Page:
or·ga·nize /ˈɔrgəˌnaɪz/ 動詞
Or·gan·ize v. t. [imp. & p. p. Organized p. pr. & vb. n. Organizing ]
1. Biol. To furnish with organs; to give an organic structure to; to endow with capacity for the functions of life; as, an organized being; organized matter; -- in this sense used chiefly in the past participle.
These nobler faculties of the mind, matter organized could never produce. --Ray.
2. To arrange or constitute in parts, each having a special function, act, office, or relation; to systematize; to get into working order; -- applied to products of the human intellect, or to human institutions and undertakings, as a science, a government, an army, a war, etc.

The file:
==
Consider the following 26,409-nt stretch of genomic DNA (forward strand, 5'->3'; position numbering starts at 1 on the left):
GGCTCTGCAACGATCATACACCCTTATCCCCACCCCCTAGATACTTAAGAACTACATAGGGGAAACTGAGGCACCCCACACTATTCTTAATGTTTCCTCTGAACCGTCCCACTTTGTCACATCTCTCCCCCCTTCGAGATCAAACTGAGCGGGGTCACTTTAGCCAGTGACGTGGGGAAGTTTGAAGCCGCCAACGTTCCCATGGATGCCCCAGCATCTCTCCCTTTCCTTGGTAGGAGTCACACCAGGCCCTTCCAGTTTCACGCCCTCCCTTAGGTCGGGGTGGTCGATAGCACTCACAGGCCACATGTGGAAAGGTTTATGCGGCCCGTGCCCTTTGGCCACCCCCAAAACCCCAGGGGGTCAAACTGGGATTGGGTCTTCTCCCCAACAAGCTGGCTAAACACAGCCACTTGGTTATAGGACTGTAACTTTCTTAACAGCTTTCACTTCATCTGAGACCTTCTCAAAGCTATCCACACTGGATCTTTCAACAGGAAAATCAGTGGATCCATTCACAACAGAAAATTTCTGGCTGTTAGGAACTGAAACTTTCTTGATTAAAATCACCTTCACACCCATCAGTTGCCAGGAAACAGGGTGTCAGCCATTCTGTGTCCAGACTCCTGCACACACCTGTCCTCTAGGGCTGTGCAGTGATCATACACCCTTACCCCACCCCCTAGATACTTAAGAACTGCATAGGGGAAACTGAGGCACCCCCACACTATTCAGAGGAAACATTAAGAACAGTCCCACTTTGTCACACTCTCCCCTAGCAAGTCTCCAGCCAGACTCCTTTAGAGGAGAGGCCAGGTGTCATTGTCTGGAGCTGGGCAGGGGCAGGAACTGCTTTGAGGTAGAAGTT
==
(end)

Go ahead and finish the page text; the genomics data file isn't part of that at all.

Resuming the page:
This original and supreme will organizes the government. --Cranch.
3. Mus. To sing in parts; as, to organize an anthem. [R.]
v 1: create (as an entity); "social groups form everywhere";
"They formed a company" [syn: form, organise]
2: cause to be structured or ordered or operating according to
some principle or idea [syn: organise] [ant: disorganize,
3: plan and direct (a complex undertaking); "he masterminded
the robbery" [syn: mastermind, engineer, direct, organise,
4: bring order and organization to; "Can you help me organize
my files?" [syn: organise, coordinate]
5: arrange by systematic planning and united effort; "machinate
a plot"; "organize a strike"; "devise a plan to take over
the director's office" [syn: organise, prepare, devise,
get up, machinate]
6: form or join a union; "The autoworkers decided to unionize"
[syn: unionize, unionise, organise]